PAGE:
That’s not to say that cyclists can act with impunity. Far from it. There are plenty of dummies who ride bikes. We need to remain vigilant for our own safety, too, and this is where cycling advocates who are blaming Volvo et all start to lose their audience (if their audience consists entirely of me).

Instead of focusing on the small part of their argument (by word count) that matters, ie. “we must tell our elected officials that isn’t good enough. After all, the only “modern safety solution cyclists have been begging for” is a protected bike lane. Let’s build them. Everywhere.“,  we are told that corporations are pulling the wool over our eyes and taking cycling for a ride. To be fair, the article in the link above is pretty reasonable, but it still includes a little too much blaming of the wrong people for my liking. When did telling cyclists that they can be more visible automatically become victim blaming? Oh, when a car company did it. You want to be invisible? You want to be free to wander the streets as you see fit and leave all the responsibility for your safety to others?

Is Volvo building our roads and setting policy? Are they really?

Furthermore, I don’t buy the argument that telling people to wear helmets or high-viz has any real impact on whether or not they believe cycling to be dangerous – no more than telling someone that they need to wear a seat-belt in a car is the thing that convinces people that driving is dangerous. Yes, some people overestimate the risks of cycling, but that’s not because someone encourages them to wear a helmet.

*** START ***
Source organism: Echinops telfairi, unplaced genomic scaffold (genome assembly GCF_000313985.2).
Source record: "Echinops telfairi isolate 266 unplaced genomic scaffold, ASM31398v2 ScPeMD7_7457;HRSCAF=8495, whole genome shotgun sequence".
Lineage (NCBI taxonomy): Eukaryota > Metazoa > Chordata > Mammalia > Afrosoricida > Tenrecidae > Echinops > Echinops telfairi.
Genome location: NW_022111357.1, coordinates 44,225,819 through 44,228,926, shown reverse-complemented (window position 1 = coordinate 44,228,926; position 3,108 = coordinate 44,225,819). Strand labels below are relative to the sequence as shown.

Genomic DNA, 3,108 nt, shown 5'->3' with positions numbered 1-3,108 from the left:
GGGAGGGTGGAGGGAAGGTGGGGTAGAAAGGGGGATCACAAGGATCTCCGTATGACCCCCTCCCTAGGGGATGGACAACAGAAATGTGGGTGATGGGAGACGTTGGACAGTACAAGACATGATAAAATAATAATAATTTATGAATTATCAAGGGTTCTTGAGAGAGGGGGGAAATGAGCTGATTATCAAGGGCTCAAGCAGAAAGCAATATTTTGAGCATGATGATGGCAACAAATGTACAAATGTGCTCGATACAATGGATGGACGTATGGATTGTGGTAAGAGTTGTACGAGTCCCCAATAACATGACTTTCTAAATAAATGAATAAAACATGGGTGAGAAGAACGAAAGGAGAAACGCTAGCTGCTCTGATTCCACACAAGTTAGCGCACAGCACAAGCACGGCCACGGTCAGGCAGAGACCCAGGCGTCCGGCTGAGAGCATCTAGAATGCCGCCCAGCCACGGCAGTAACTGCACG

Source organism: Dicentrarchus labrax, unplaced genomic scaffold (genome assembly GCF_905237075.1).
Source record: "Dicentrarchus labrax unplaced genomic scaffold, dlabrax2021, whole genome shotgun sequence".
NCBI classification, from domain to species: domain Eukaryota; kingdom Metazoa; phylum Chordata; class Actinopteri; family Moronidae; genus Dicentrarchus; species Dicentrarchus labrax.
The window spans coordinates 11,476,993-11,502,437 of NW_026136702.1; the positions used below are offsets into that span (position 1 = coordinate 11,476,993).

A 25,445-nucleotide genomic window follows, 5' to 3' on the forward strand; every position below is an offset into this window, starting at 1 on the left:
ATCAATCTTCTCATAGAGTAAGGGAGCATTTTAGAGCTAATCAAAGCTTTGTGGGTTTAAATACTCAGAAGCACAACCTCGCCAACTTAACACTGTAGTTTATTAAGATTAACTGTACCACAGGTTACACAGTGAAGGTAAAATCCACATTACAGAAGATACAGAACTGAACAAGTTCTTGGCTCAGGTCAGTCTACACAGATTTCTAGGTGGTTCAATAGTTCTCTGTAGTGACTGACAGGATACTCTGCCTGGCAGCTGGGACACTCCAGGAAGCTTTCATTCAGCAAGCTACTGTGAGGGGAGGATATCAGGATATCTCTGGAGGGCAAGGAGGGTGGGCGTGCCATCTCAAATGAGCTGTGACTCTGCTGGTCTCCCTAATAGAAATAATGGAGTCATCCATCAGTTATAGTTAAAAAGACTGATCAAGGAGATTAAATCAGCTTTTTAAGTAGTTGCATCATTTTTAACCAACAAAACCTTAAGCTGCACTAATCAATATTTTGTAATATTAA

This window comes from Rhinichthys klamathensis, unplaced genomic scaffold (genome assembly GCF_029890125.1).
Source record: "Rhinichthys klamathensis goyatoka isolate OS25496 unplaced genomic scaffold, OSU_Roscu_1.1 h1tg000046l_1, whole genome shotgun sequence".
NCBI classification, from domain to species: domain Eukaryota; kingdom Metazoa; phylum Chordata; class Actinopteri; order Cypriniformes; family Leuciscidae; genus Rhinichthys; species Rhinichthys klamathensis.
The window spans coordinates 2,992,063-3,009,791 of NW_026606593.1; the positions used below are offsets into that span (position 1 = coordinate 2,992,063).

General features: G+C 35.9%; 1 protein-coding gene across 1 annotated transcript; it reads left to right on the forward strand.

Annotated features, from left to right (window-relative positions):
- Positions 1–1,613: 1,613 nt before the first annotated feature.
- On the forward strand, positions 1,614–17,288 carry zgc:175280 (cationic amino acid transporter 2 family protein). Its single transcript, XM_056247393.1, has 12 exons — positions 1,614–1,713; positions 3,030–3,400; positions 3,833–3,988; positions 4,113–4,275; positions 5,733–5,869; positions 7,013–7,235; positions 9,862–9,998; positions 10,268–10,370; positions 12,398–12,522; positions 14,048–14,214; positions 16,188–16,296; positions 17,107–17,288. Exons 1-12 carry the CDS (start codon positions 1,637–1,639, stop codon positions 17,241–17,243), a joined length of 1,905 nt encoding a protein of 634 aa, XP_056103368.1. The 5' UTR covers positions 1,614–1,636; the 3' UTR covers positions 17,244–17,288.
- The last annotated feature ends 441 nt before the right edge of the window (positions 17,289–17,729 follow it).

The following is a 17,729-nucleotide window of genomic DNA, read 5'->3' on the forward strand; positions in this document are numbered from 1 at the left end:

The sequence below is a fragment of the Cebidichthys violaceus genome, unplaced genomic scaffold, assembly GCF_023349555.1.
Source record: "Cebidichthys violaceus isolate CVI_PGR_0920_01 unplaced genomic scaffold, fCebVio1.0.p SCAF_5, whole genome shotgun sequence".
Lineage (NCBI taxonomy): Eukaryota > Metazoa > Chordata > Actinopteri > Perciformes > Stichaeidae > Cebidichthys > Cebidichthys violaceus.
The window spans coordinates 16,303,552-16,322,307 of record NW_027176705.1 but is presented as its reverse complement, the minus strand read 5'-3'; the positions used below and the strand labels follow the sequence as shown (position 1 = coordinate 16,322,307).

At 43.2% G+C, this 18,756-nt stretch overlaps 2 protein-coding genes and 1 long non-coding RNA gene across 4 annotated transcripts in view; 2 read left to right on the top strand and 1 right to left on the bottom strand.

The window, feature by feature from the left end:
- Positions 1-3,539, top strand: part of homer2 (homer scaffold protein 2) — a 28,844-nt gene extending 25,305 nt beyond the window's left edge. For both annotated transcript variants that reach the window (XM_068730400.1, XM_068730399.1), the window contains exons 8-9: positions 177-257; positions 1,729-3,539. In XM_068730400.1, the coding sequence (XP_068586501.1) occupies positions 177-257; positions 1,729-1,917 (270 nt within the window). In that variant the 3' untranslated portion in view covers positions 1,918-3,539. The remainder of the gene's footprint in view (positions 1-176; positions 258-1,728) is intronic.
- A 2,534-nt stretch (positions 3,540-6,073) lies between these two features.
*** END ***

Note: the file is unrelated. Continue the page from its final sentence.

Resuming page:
With that said, we are left with the notion that cycling is indeed a good thing, but that it needs to be made more safe for those doing it. With this as our baseline, how then do we discuss or describe cycling as a whole, rather than polarizing it in one way or the other?

Well, I don’t think we can actually discuss cycling in traffic without addressing the perception that it is dangerous, and more than that, that it does actually come with a certain amount of risk. More so in places where there isn’t segregated cycling infrastructure, ie, almost everywhere. And, this risk is not offset with crumple zones and airbags and seat-belts.

Now that you mention it, what are crumple zones, airbags, seatbelts, glass that doesn’t shatter into tiny razors, and almost all of the other safety devices in cars for? The occupants of those cars. Driving is dangerous, and everyone knows it. Car companies know it, and so does the government. That’s why so much effort is spent on off-setting that danger. That danger often comes from other drivers, so what you have is a situation where the driver of a vehicle on public roads is legally bound to take at least some measures to protect themselves at the hands of others.